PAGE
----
QUICKIE REVIEW: “The Suicide Squad” (2021)

James Gunn’s The Suicide Squad delivers exactly what it promises: an enjoyably over-the-top, bloody, and funny adventure. It’s exactly what you’d expect to get when you give a former Troma director a bunch of money and free reign to make whatever he wants. And, in that regard, the film is very successful. Though, if you’re not a fan of films that push the boundaries of what’s tasteful as far as possible, this might not be for you. Like, I’m dead serious. A lot of this movie pushes the boundaries on what’s funny and what’s in good taste. Intentionally, I might add. It feels like Gunn is purposely aiming for that borderline offensive territory. Mostly, however, I think the movie works pretty well. But there are definitely some super questionable moments. Particularly with a fair amount of the film’s humor and some of the plot/character beats.

The story is pretty simplistic, but it works for what it’s going for. The Suicide Squad is sent to Corto Maltese on a mission to destroy an old Nazi-era prison and all evidence of an experimental program called “Project Starfish.” And, naturally, shenanigans ensue. The plot’s basically just an excuse to get the team in as many action sequences as possible. And, again, that’s totally what this movie was going for and it works pretty well. Everything moves at a brisk pace, so there’s never a dull moment. It’s not hard to predict what’s going on—especially when it comes to the big “Project Starfish” reveal towards the end of the movie. Like, of course, that’s where this all was going to end up. But you don’t care much because the movie is just so much fun that you’re happy to be along for the ride. At its heart, The Suicide Squad is a big, dumb action movie. And it accomplishes that very well.

Everybody’s gonna be talking about The Suicide Squad’s action sequences. And there are a lot of them—and they’re all pretty damn bloody. However much gore you were expecting going into this, take that number and multiply it by at least five. I mean, there are genuinely some moments that are kind of gross to witness. And these moments are present from as early as the first ten minutes, where an extended action sequence sees a number of characters quite literally blown to smithereens. However, as a fan of super gory, over-the-top action sequences, The Suicide Squad hit the spot perfectly. There are the requisite very bloody gunshot sequences and decapitations and whatnot. But there’s also some creative stuff here, particularly in the film’s climax. And it’s worth pointing out that the entirety of said climax takes place in broad daylight. Meaning the audience can see everything that’s happening. And boy, is it fun. I mean, it’s as if The Suicide Squad wandered into a Godzilla movie. Absolutely delightful.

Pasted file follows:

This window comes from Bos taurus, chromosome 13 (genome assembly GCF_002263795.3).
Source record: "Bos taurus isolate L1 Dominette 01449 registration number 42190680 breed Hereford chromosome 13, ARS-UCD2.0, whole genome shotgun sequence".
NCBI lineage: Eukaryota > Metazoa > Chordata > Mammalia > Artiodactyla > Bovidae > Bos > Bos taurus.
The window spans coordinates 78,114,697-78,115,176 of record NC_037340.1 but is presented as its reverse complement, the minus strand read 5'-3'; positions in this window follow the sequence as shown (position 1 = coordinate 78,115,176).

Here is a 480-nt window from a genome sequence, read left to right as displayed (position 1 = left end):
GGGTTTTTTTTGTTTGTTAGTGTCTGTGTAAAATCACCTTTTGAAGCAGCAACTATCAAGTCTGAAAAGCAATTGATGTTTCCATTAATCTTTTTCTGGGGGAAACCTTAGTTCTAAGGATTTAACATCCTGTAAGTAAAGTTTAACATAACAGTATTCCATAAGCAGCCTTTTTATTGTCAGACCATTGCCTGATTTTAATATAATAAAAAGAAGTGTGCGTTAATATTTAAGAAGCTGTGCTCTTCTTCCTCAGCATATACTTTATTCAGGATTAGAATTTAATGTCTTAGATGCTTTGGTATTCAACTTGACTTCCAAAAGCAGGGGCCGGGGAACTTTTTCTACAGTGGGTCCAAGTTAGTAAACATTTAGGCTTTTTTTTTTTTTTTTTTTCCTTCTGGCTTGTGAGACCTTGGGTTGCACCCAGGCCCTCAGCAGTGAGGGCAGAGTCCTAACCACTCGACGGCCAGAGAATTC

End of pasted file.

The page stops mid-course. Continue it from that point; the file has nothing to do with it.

I’m not sure how fans of the comics are gonna feel about a lot of these characters. Gunn certainly made some choices here, but I don’t know exactly how comics-accurate they are. To be honest, I don’t care a whole lot since what Gunn did do is pretty enjoyable as it is. The cast of characters is enormous—honestly, there’s a fair argument to be made that there are simply too many characters here. Even when the movie prunes a bunch of them, as Gunn promised would be the case. But the vast majority of these characters are pretty well-rounded, even if they’re a bit stereotypical. Some of them, like Peter Capaldi’s The Thinker, I could’ve stood spending a lot more time with. Capaldi basically steals the few scenes he’s in with his trademark The Thick of It sarcasm, and it’s amazing. While others, like John Cena’s Peacemaker, I could’ve stood spending a lot less time with. (I get what Gunn and Cena were aiming for with Peacemaker, but I just found him too insufferable to tolerate.)

My personal favorites are Margot Robbie’s Harley Quinn, Daniela Melchior’s Ratcatcher 2, and Sylvester Stallone’s King Shark. Daniela Melchior is great as Ratcatcher 2. Her powers are cool and her relationship with Idris Elba’s Bloodsport is quite sweet. This Harley Quinn doesn’t feel much like the Harley in Birds of Prey or 2016’s Suicide Squad. But the Harley in Birds of Prey also didn’t feel much like the Harley in 2016’s Suicide Squad, so I guess that’s just tradition now. She’s still a lot of fun here. Fans of the animated Harley Quinn show may be dismayed that this King Shark is nothing like the one on that show, but he’s so good in this movie. He’s essentially a himbo and I love him with all of my heart.

The Suicide Squad is certainly not a perfect movie. At times, I’m not even sure I liked it. A lot of the humor didn’t land super well with me. And I didn’t like some of the characters (looking at you John Cena’s Peacemaker, and several minor characters who appear briefly in the first ten minutes of the movie). But when the movie works, it works very well. I went into this hoping for something that would be fun, enjoyable, and filled with a lot of cool action sequences. And that’s exactly what I got. I had a great time watching the movie, and I’d gladly do so again despite all of its problems. It’s not a movie that’s gonna be for everyone, and I totally understand those who feel like it’s just too offensive, too gory, too whatever. But I have a soft spot for movies like this, and I had a lot of fun with this one.

4 out of 5 wands.

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